• Villa Borghese Gardens [Park]: This was a nice, relaxing place to walk through in the middle of the city. They had plenty of Segway and quad bike rentals, so people were careening around the gravel paths in their chosen conveyance. There were some statues and a cafe inside, and cars drove through the center, like they do through Central Park – though not nearly as big. The jewel of the park, though, is the Galleria Borghese.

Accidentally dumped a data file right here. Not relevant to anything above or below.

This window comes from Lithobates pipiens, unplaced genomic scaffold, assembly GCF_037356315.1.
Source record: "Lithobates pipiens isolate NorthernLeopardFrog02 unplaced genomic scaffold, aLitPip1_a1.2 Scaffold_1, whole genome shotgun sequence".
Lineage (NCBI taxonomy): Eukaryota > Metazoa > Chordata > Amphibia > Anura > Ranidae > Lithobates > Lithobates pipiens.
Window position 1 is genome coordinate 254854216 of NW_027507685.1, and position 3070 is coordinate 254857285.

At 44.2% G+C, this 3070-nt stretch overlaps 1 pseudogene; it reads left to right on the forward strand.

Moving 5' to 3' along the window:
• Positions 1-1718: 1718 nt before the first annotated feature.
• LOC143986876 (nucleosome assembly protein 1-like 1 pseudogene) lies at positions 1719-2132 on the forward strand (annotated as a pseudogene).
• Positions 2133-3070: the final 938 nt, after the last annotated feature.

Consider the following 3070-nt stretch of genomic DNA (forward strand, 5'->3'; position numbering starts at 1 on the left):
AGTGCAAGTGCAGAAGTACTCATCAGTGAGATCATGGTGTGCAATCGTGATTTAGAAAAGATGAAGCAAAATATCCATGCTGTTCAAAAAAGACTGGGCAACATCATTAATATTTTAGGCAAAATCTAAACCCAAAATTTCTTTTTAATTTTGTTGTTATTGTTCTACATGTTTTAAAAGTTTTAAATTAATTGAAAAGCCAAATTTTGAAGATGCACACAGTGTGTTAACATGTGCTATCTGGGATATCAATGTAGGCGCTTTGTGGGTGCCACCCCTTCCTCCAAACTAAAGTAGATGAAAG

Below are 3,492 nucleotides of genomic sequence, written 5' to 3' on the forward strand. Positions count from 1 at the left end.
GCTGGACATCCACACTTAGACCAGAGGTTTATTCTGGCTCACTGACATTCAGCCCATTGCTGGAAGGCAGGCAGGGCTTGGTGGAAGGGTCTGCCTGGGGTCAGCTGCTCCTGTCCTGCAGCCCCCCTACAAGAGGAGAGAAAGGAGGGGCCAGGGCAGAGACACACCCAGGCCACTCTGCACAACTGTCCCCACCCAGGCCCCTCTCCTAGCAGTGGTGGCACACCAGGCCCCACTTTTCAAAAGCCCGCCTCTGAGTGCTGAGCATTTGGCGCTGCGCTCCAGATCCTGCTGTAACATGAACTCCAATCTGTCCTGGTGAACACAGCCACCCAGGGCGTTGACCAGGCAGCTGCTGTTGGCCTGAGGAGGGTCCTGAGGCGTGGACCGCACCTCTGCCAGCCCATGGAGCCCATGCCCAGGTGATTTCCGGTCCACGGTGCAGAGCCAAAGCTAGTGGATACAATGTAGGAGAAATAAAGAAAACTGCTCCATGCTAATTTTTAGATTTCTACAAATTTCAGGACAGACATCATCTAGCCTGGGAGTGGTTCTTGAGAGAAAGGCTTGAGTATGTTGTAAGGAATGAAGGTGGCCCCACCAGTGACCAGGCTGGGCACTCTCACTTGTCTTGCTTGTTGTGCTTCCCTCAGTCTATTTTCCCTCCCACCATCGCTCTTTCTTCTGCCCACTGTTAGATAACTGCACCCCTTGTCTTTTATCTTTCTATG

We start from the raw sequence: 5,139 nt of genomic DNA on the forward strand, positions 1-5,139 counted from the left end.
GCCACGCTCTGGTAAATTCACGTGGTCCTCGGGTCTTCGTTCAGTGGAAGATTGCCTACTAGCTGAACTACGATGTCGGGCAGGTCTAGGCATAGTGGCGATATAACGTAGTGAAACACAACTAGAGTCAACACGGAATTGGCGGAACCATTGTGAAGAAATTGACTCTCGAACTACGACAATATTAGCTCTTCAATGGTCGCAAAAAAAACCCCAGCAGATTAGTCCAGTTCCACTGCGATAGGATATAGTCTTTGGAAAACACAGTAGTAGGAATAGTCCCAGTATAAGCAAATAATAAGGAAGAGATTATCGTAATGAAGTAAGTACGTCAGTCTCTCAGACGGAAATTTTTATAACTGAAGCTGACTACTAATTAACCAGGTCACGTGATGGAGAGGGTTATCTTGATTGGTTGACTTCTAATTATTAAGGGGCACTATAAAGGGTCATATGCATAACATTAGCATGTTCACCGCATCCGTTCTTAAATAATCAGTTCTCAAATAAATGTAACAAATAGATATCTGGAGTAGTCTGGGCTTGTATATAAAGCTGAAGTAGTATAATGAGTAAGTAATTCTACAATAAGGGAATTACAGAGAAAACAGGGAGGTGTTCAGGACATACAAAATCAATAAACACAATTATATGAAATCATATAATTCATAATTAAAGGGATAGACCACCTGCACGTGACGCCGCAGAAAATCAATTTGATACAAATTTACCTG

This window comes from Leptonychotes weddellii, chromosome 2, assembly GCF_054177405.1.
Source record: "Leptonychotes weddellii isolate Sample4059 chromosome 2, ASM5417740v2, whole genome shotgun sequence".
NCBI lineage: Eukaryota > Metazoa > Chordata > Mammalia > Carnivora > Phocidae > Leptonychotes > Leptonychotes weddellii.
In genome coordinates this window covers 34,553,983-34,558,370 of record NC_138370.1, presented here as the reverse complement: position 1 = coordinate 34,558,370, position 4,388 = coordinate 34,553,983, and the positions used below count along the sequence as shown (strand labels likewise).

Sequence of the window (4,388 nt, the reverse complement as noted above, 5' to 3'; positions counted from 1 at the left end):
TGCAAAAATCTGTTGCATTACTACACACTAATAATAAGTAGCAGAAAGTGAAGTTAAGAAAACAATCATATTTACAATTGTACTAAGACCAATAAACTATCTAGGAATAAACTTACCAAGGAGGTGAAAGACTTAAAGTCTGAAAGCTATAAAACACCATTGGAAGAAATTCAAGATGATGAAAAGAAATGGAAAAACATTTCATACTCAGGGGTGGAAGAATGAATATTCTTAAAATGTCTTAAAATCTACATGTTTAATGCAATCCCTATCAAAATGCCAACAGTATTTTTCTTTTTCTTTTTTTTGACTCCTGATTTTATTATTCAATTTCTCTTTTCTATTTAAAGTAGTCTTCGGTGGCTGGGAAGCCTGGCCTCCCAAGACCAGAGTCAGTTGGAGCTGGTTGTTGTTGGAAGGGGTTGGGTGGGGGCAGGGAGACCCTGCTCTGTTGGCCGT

• Galleria Borghese [Museum]: Given its fame, I thought that this museum would be as big as the Uffizi or the Louvre; not true. You can see the most famous sculptures and paintings if you click through, but I was actually most taken by two things not listed there: (1) They had created black glass versions of some of the paintings, which were like unique holograms. and (2) There was a spinning sculpture that worked like cartoon flip books, in which the quick transition from scene to scene makes it seem like a movie instead of a still. The villa that houses the museum has a few interesting interior design elements too. Knowing what I do now, I might well have skipped this museum – though some will call that blasphemous. However, if you do go, know that it won’t be the all-day affair that a trip to the Louvre would be. Just make sure to make a reservation.